Dianova’s most recent “Management & Development” seminar, precisely dedicated to innovation, taught us that creativity is not a gift per se. Most people can be creative, provided they are able to listen carefully and make appropriate connections, that they are spontaneous, without prejudice and capable of thinking “out of the box”. But in order to let creativity flourish, management techniques and work conditions capable of fostering entrepreneurship and innovative projects must be implemented. We should go much farther in the implementation of such techniques.
According to sociologist Zygmunt Bauman, we live in a “liquid modernity”, a society that is more and more flexible, where people and organizations are battered by the winds of change, forced to constantly adapt to realities redefined perpetually. In order to take up a challenge which somewhat exceeds our comprehension, there is only one suitable attitude: always think ahead and anticipate.
The cohesion of The Dianova Network has permitted us to get through tough times; nevertheless, we won’t be able to shape the future development of Dianova if we remain unassisted. The future strength of The Dianova Network is emerging today. It is made ofopenness, networking and partnerships. We will build this future by taking advantage of every single source of inspiration, by utilizing the knowledge and assets of our partners, by developing new projects, by reinforcing our network so it can carries greater weight within international forums, by exploring new funding alternatives, etc. Because being a non-profit organization does not involve that one should lose money…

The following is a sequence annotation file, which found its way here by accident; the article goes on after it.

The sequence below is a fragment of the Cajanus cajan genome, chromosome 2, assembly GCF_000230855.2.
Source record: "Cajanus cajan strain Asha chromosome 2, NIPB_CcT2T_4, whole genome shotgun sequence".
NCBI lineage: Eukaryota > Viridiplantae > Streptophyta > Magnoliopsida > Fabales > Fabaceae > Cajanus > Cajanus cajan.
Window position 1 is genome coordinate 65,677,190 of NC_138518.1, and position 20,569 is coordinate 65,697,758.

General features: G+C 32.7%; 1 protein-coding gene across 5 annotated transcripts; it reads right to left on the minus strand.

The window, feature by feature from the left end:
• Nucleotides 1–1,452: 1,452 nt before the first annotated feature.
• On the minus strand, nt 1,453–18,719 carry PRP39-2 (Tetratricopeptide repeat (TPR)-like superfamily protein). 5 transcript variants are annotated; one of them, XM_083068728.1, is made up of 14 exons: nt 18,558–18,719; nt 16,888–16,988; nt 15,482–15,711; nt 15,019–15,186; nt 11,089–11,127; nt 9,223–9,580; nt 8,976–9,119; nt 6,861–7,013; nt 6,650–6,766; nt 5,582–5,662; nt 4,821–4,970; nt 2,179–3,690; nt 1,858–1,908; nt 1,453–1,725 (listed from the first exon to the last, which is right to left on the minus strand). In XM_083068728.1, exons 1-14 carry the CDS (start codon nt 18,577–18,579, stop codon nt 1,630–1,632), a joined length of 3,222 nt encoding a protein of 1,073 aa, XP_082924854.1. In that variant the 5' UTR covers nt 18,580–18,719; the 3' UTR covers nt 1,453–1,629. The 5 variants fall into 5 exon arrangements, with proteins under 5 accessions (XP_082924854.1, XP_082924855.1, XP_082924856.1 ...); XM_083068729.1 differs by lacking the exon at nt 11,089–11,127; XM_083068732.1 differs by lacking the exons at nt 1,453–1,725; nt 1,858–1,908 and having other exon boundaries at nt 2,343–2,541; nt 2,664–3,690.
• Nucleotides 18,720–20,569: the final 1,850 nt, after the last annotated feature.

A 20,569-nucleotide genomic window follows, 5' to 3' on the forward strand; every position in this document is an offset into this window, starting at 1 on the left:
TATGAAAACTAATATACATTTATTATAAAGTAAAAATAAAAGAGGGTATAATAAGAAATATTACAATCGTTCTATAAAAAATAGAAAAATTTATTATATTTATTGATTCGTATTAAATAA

The future is already present; together we will meet these challenges.
2013, an International Year, by Luca Franceschi
To carry out its mission, an NGO such as ours not only has to face complex problems, it also has to take an interest in decisions and policies that could have an influence on it. It is because of this that we have to develop strategies for influencing political leaders at a regional, national and international level.
The Dianova organization has two essential advantages in this respect. Firstly, it has the benefit of a well-established, transnational network which enables it to have a presence in, and be active in, the principal international forums. The second advantage relates to the fact that all the members of this network are united around a common vision, philosophy and position, that our members strive to promote as widely as possible.
In relation to this, after receiving Special Consultative Status to the United Nations Economic and Social Council in 2007, Dianova International began to focus on opportunities offered by international organizations and to concentrate on working through a network with other NGOs. Before being able to define what the objectives of this new international relations activity would be, we spent the first years concentrating on gaining an understanding of the complex functioning of international institutions, in particular the United Nations.